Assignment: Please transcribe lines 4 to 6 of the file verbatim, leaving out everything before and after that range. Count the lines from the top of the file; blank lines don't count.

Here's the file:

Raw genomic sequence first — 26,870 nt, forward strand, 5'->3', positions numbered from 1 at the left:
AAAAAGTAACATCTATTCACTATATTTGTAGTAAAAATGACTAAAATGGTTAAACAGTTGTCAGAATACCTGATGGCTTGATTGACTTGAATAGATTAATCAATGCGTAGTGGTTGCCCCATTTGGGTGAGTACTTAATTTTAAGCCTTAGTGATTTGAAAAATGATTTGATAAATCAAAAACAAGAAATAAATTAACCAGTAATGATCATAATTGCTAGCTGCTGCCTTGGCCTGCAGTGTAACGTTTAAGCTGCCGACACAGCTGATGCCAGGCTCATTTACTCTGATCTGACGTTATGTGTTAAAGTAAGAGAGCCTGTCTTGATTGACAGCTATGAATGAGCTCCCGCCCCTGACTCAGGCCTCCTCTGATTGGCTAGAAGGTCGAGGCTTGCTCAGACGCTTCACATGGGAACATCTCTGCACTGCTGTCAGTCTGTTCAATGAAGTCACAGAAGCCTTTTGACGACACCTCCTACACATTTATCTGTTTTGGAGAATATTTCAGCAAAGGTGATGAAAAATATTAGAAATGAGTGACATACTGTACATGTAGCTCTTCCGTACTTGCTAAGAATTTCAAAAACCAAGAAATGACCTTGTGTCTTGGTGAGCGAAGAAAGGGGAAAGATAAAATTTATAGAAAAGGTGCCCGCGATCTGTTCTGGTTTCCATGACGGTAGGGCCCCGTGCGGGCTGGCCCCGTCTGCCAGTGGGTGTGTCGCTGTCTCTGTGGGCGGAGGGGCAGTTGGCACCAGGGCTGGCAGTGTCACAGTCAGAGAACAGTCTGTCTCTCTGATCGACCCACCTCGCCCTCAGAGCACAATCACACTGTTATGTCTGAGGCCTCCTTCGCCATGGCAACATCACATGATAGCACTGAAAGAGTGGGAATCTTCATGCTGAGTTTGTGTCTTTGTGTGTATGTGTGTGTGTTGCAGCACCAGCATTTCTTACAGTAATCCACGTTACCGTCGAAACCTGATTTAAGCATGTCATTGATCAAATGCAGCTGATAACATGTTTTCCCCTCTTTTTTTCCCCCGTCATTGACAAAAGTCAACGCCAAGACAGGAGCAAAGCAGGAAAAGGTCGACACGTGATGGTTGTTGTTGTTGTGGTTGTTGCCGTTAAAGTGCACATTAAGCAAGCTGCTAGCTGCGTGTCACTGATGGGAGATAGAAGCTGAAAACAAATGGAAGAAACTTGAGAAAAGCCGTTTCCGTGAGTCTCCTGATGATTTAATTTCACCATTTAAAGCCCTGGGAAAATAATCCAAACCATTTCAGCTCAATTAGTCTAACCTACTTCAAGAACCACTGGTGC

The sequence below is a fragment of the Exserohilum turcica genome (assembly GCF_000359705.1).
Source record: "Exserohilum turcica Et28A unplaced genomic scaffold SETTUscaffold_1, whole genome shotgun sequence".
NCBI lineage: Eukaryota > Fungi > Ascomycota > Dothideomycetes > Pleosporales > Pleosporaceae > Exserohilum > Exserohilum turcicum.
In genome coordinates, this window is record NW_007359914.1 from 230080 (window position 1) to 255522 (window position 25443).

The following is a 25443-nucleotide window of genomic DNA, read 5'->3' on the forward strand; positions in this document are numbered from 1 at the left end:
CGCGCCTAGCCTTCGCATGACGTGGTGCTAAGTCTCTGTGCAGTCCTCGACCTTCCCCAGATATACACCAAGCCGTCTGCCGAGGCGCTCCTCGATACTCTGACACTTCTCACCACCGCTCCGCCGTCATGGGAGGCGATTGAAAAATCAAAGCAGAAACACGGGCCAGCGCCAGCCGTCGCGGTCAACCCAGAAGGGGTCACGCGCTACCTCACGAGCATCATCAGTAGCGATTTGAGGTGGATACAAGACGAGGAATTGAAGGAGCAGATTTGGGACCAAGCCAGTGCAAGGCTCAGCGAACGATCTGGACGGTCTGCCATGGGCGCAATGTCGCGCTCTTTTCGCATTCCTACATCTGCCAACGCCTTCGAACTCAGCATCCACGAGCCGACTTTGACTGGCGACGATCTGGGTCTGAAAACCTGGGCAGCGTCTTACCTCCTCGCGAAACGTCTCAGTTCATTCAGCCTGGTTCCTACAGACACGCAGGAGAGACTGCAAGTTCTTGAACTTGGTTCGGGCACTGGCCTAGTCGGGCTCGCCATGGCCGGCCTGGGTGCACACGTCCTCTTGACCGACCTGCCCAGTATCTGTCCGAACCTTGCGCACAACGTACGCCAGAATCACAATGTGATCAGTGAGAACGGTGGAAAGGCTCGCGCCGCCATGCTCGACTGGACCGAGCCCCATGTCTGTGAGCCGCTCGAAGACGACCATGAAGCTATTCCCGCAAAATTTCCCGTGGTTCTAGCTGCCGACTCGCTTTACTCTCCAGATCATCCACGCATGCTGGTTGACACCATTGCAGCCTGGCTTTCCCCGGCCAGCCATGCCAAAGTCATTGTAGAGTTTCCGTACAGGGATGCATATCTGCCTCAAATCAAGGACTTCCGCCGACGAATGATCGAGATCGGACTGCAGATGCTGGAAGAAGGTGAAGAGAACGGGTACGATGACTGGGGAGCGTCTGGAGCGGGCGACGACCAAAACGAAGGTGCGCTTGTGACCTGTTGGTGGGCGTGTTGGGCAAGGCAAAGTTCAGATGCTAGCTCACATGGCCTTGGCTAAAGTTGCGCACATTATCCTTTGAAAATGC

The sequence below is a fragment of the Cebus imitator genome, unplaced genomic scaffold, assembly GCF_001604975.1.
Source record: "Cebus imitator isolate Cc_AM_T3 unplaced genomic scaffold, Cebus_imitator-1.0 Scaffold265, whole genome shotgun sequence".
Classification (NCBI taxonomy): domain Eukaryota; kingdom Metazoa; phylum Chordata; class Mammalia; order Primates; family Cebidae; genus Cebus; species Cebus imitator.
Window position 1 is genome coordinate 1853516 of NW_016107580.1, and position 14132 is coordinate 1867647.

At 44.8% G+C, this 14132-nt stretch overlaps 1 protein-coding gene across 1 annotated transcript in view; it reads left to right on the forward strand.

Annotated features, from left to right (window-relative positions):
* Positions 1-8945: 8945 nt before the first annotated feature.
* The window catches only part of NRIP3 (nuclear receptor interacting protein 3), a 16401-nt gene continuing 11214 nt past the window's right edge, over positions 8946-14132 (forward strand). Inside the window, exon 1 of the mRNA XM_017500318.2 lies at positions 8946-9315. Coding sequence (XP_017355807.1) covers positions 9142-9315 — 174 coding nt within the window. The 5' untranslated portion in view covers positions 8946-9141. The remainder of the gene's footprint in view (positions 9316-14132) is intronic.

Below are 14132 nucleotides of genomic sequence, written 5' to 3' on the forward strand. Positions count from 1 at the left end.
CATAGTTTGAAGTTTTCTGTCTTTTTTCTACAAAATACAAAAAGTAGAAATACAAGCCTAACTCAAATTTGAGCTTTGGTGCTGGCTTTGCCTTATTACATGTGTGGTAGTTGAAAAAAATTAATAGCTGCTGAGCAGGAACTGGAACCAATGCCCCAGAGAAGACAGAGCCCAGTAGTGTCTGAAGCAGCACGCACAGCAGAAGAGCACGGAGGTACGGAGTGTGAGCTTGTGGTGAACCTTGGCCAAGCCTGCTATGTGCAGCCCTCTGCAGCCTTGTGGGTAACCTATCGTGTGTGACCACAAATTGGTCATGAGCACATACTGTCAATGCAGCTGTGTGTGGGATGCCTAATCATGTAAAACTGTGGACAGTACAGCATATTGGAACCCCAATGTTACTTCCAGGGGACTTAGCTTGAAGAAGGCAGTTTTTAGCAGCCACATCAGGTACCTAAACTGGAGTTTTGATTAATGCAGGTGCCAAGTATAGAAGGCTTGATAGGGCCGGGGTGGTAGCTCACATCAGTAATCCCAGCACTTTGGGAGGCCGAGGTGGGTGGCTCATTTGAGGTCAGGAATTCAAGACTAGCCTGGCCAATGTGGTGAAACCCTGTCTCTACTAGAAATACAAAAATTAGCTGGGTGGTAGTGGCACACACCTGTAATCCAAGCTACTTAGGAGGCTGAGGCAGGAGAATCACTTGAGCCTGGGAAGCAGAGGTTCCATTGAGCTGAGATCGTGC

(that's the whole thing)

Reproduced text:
Source record: "Exserohilum turcica Et28A unplaced genomic scaffold SETTUscaffold_1, whole genome shotgun sequence".
NCBI lineage: Eukaryota > Fungi > Ascomycota > Dothideomycetes > Pleosporales > Pleosporaceae > Exserohilum > Exserohilum turcicum.
In genome coordinates, this window is record NW_007359914.1 from 230080 (window position 1) to 255522 (window position 25443).